21 October 2012

Ten Feet Square

The rain increases. The fire sputters and fumes. All the trees are dripping, dripping, and the ground is wet. We cannot step outdoors without getting a drenching. Like sheep, we are penned in the little hut, where no one can stand erect.
And the night wears on. The morning opens cheerless. The sky is still leaking, and so is the shanty.
There are reviving signs of breaking away, delusive signs that create momentary exhilaration. Even if the storm clears, the woods are soaked. There is no chance of stirring. The world is only ten feet square.

- Charles Dudley Warner, In The Wilderness

I've been there.  That hopeless feeling, tucked just under a tarp, pressed as far against a picnic table as is humanly possible, attempting to avoid the rain spilling off the sides.  Wondering if the entire trip will be spent in this one spot.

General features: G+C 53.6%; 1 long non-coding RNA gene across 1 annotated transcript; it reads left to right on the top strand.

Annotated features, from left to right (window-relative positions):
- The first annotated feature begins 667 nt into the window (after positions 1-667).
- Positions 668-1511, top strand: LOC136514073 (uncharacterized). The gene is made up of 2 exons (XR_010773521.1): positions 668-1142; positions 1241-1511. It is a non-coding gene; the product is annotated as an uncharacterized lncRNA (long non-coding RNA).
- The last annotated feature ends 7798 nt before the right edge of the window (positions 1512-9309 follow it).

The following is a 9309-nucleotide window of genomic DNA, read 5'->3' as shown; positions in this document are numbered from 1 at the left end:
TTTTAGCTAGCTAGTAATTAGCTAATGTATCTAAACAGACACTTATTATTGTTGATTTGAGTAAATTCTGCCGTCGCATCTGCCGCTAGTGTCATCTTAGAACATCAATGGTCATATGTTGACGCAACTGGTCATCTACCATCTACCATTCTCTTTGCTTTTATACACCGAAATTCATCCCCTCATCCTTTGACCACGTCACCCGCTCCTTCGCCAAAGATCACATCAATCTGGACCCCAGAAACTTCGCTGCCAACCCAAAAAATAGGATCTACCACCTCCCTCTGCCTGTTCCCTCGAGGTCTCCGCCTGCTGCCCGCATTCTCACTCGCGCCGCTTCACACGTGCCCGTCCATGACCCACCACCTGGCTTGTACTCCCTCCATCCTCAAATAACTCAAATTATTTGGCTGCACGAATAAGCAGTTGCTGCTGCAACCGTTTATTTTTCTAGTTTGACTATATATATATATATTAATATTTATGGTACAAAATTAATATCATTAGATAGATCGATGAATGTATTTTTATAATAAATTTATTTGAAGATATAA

That sentence, that statement, that sentiment, "the world is only ten feet square," caught my eye as I was reading Warner's book a year ago.  It summed up that sentiment perfectly: being stuck.  Trapped.  Miserable.  That sentiment applies not only to rainy Adirondack adventures (when does it not rain?), but to life itself.  I find myself there, stuck in a 10' sq mental box more often than I'd like to admit.

This blog will be about hiking, about my beloved Adirondacks, and also about trail running.  It will also be about getting unstuck, stepping beyond that 10' sq safety zone and enjoying a refreshing jaunt through rough conditions.

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